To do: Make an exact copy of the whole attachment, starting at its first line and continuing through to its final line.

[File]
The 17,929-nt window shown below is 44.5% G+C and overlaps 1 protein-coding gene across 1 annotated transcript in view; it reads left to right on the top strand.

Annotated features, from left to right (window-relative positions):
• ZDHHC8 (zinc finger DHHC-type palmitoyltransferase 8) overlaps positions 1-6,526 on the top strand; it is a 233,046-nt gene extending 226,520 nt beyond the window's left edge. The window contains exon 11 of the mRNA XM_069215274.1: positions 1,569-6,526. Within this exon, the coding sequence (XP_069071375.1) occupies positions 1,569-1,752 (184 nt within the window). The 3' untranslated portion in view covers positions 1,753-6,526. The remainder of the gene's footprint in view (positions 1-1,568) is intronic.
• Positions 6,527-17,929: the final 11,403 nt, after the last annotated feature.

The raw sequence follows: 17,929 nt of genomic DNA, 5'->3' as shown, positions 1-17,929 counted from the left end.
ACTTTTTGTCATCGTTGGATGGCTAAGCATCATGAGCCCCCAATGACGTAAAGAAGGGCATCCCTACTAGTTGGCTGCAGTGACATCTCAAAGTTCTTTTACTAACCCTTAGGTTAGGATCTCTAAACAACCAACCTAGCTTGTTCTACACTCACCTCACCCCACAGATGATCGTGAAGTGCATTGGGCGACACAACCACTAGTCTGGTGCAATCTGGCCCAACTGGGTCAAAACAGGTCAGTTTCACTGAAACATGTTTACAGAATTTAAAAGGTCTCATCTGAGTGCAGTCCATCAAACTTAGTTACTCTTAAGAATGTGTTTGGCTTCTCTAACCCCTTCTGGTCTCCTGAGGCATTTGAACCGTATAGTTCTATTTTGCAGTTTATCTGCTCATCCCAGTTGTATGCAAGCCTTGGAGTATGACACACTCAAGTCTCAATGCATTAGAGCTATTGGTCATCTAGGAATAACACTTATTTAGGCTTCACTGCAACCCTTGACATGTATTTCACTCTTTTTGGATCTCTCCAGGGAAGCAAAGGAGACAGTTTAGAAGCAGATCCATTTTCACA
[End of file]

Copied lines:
The 17,929-nt window shown below is 44.5% G+C and overlaps 1 protein-coding gene across 1 annotated transcript in view; it reads left to right on the top strand.

Annotated features, from left to right (window-relative positions):
• ZDHHC8 (zinc finger DHHC-type palmitoyltransferase 8) overlaps positions 1-6,526 on the top strand; it is a 233,046-nt gene extending 226,520 nt beyond the window's left edge. The window contains exon 11 of the mRNA XM_069215274.1: positions 1,569-6,526. Within this exon, the coding sequence (XP_069071375.1) occupies positions 1,569-1,752 (184 nt within the window). The 3' untranslated portion in view covers positions 1,753-6,526. The remainder of the gene's footprint in view (positions 1-1,568) is intronic.
• Positions 6,527-17,929: the final 11,403 nt, after the last annotated feature.

The raw sequence follows: 17,929 nt of genomic DNA, 5'->3' as shown, positions 1-17,929 counted from the left end.
ACTTTTTGTCATCGTTGGATGGCTAAGCATCATGAGCCCCCAATGACGTAAAGAAGGGCATCCCTACTAGTTGGCTGCAGTGACATCTCAAAGTTCTTTTACTAACCCTTAGGTTAGGATCTCTAAACAACCAACCTAGCTTGTTCTACACTCACCTCACCCCACAGATGATCGTGAAGTGCATTGGGCGACACAACCACTAGTCTGGTGCAATCTGGCCCAACTGGGTCAAAACAGGTCAGTTTCACTGAAACATGTTTACAGAATTTAAAAGGTCTCATCTGAGTGCAGTCCATCAAACTTAGTTACTCTTAAGAATGTGTTTGGCTTCTCTAACCCCTTCTGGTCTCCTGAGGCATTTGAACCGTATAGTTCTATTTTGCAGTTTATCTGCTCATCCCAGTTGTATGCAAGCCTTGGAGTATGACACACTCAAGTCTCAATGCATTAGAGCTATTGGTCATCTAGGAATAACACTTATTTAGGCTTCACTGCAACCCTTGACATGTATTTCACTCTTTTTGGATCTCTCCAGGGAAGCAAAGGAGACAGTTTAGAAGCAGATCCATTTTCACA